Oasis Academy Woodview

Name Oasis Academy Woodview
Website www.oasisacademywoodview.org
Ofsted Inspection Rating Requires improvement
Inspection Date 12 February 2019
Address Woodview Drive, Edgbaston, Birmingham, West Midlands, B15 2HU
Phone Number 01214404202
Type Academy
Age Range 4-11
Religious Character Does not apply
Gender Mixed
Number of Pupils 380 (48% boys 52% girls)
Number of Pupils per Teacher 22.3
Academy Sponsor Oasis Community Learning
Local Authority Birmingham
Percentage Free School Meals 38.7%
Percentage English is Not First Language 45%
Persisitent Absence 16.8%
Pupils with SEN Support 13.7%
Catchment Area Information Available Yes, our catchment area data is FREE
Last Distance Offered Information Available No

Information about this school

This school is larger than the average-sized primary school. It is one of 52 schools within the Oasis Academies Trust, which operates across five regions in England. The trust board is responsible for overall governance. Executive leadership is delegated to other members, including the chief executive officer and regional directors. There has been considerable turnover of staffing in the past year in both leaders and teachers. The executive principal and deputy principal were appointed in September 2018. The executive principal is also principal at Oasis Academy Foundry. The vast majority of pupils are from a diverse range of mixed ethnic groups. Less than 10% are White British. However, almost all pupils speak English. The proportion of disadvantaged pupils is above average. The proportion of pupils with SEND is average. The proportion of pupils with education, health and care plans is also average. The school manages a breakfast club.

Summary of key findings for parents and pupils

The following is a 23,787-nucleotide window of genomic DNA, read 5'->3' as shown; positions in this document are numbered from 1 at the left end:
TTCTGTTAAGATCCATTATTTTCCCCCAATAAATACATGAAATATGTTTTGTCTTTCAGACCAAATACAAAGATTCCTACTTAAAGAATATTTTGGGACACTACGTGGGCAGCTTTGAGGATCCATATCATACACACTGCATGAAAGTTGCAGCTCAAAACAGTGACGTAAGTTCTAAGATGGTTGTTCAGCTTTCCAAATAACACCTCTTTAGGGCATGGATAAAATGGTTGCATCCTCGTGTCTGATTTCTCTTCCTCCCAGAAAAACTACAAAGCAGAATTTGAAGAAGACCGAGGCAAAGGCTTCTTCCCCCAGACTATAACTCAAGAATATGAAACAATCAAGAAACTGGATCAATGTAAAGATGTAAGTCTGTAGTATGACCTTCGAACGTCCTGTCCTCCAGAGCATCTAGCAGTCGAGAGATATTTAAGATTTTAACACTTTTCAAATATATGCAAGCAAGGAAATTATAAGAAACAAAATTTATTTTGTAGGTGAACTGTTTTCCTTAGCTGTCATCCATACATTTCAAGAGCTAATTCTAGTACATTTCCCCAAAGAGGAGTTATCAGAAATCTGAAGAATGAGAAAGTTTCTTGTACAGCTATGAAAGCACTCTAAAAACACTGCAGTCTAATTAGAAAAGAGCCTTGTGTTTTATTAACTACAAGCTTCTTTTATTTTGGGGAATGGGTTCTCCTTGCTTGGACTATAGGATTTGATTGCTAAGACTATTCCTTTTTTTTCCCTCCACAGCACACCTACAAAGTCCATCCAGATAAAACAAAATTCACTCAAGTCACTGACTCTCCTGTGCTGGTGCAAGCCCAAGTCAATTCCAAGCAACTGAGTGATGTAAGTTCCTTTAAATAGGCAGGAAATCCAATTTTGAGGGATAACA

This is a school that requires improvement Since the previous inspection, pupils have not made consistently good progress in reading, writing and mathematics. Despite evidence of better progress this academic year, attainment is still too low in some year groups, especially in key stage 2. Subject leaders are not involved in observing teaching or providing feedback to staff. This limits their contribution to school improvement. Some teachers do not set work at the right level for pupils because their assessments of pupils’ abilities are not secure. Work is too hard for some pupils and too easy for others. Teachers do not encourage pupils to develop good reading habits or check that they read regularly to improve their skills. On occasion, the use of writing frames limits pupils’ ability to write independently and at length. Pupils’ grammar, punctuation and spelling skills are weak and this affects the overall quality of their written work. Teaching in mathematics has not been consistently effective in helping pupils to develop their reasoning skills. The school has the following strengths The new executive principal has set a very clear direction for school improvement. Revised systems and higher expectations for pupils and staff are already having a positive impact on pupils’ outcomes, attendance and behaviour. Pupils’ progress is improving. This is due to effective training and support teachers have received from senior leaders and the trust. Pupils are polite, respectful and well behaved. They enjoy learning through the revised curriculum, which is engaging and exciting. Good leadership and teaching in the early years enable children to make a strong start to school life. Pupils’ spiritual, moral, social and cultural development is a strength. Pupils demonstrate high levels of tolerance and respect for those from other cultural and religious backgrounds. Support provided by the trust has been an important factor in helping the school improve. This includes high-quality recruitment and training for teachers.